At the time, the dorms weren’t accessible, so Roberts lived in Cowell Hall, the school’s hospital. Soon, Roberts was joined by others. Although isolated from some of their peers, the students formed a bond with each other while living at Cowell. Eventually a coalition of quadriplegic students emerged and dubbed themselves “The Rolling Quads”.

A radical movement foments

It was the late 60’s, a time when students began to feel they had rights and a voice. The Rolling Quads and many in the disability community wanted to it known that they were not patients, but an oppressed minority.

From lowering countertops and telephones to widening bathroom doors, the Rolling Quads opened up the campus to people in wheelchairs, making UC Berkeley one of the most accessible in the country. Beyond structural changes, Ed Roberts and the Rolling Quads started the independent living movement.

“It was a very radical concept,” says Belser. “How can somebody who can’t dress themselves, bathe themselves or feed themselves...how can that person live independently?”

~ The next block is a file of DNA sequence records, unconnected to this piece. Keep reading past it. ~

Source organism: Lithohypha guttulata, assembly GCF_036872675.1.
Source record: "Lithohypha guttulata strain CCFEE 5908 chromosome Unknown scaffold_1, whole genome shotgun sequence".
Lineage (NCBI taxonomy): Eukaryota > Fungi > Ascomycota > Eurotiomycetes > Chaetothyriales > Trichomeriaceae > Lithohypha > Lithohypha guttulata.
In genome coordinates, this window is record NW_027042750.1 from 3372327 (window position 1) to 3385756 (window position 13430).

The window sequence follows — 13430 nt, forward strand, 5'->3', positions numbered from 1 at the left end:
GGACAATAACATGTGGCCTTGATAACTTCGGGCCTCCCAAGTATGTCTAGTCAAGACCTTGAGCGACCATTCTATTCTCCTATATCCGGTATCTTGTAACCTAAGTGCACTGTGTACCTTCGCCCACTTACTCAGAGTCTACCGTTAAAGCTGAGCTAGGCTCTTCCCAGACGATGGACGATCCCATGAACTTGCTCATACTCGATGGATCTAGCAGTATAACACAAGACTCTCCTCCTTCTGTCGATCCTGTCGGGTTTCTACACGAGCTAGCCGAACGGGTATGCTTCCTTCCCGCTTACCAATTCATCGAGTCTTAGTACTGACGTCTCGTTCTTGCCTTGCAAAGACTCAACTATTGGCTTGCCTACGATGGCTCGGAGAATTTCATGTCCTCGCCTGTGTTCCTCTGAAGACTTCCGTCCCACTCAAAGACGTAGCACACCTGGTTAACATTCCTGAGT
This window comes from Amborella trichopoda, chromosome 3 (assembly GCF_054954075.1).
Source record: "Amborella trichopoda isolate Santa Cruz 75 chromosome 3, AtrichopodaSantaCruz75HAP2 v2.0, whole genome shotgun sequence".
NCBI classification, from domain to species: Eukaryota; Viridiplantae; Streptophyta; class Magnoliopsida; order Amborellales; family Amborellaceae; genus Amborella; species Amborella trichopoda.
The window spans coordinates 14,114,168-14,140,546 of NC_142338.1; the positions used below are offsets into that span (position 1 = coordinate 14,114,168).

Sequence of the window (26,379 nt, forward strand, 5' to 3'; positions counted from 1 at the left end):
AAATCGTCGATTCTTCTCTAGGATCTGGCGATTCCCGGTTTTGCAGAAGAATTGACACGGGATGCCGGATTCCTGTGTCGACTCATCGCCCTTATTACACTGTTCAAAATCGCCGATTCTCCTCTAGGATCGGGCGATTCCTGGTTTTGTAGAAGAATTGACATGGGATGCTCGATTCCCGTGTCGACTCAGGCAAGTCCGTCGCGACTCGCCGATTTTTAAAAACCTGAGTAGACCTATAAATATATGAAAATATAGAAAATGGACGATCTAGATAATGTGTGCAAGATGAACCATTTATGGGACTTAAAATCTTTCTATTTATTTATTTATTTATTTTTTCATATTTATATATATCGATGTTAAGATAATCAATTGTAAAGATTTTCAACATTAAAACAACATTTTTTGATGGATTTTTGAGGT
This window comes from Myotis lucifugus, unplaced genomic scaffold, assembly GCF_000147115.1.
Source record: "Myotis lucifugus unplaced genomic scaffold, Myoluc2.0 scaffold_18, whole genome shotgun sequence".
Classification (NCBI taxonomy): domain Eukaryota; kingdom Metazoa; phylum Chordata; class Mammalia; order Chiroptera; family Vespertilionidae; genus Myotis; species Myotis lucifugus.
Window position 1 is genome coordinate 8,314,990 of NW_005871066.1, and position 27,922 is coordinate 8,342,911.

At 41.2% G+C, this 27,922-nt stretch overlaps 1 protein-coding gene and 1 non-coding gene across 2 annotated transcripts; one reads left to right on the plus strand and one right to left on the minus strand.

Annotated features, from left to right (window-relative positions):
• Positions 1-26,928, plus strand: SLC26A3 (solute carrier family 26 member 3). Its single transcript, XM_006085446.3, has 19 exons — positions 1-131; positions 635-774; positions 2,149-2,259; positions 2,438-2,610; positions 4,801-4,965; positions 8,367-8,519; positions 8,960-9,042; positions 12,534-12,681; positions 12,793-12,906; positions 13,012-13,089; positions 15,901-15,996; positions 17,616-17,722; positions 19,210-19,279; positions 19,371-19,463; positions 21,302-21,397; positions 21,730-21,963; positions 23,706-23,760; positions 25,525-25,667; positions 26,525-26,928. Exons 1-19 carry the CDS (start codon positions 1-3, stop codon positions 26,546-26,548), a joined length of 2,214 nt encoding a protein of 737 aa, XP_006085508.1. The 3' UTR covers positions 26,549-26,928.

The Center for Independent Living was the first of its kind back in 1972. It was a place where people could go to find housing, jobs, and get advice from people with similar challenges. There are now 403 centers across the country.

Belser lost his vision in his 20’s and says, “I can tell you as a blind person, if I had been born in the 1920’s, my life would have been very different. I probably would have been in some sort of sheltered workshop. Or I would have been on relief, on disability, on SS my entire life.”

Instead, Belser says he’s had a whole career because of the work done by people like Ed Roberts.

Many contributed to this civil rights movement and 40 years ago today, many of them gathered across the United States, demanding equal access to public spaces and public life.

'An army of cripples'

The movement that started in Berkeley and the push for independence in the 60’s led to a national battle for civil rights in the 70’s. In 1974, The Rehabilitation Act was passed by Congress to benefit veterans returning home from Vietnam with a disability. But one section — section 504 — affected the larger community.

“It was the first time civil rights language had been applied to disability and that’s where it’s significant,” says Catherine Kudlick, historian and Director of the Paul K Longmore Institute on Disability.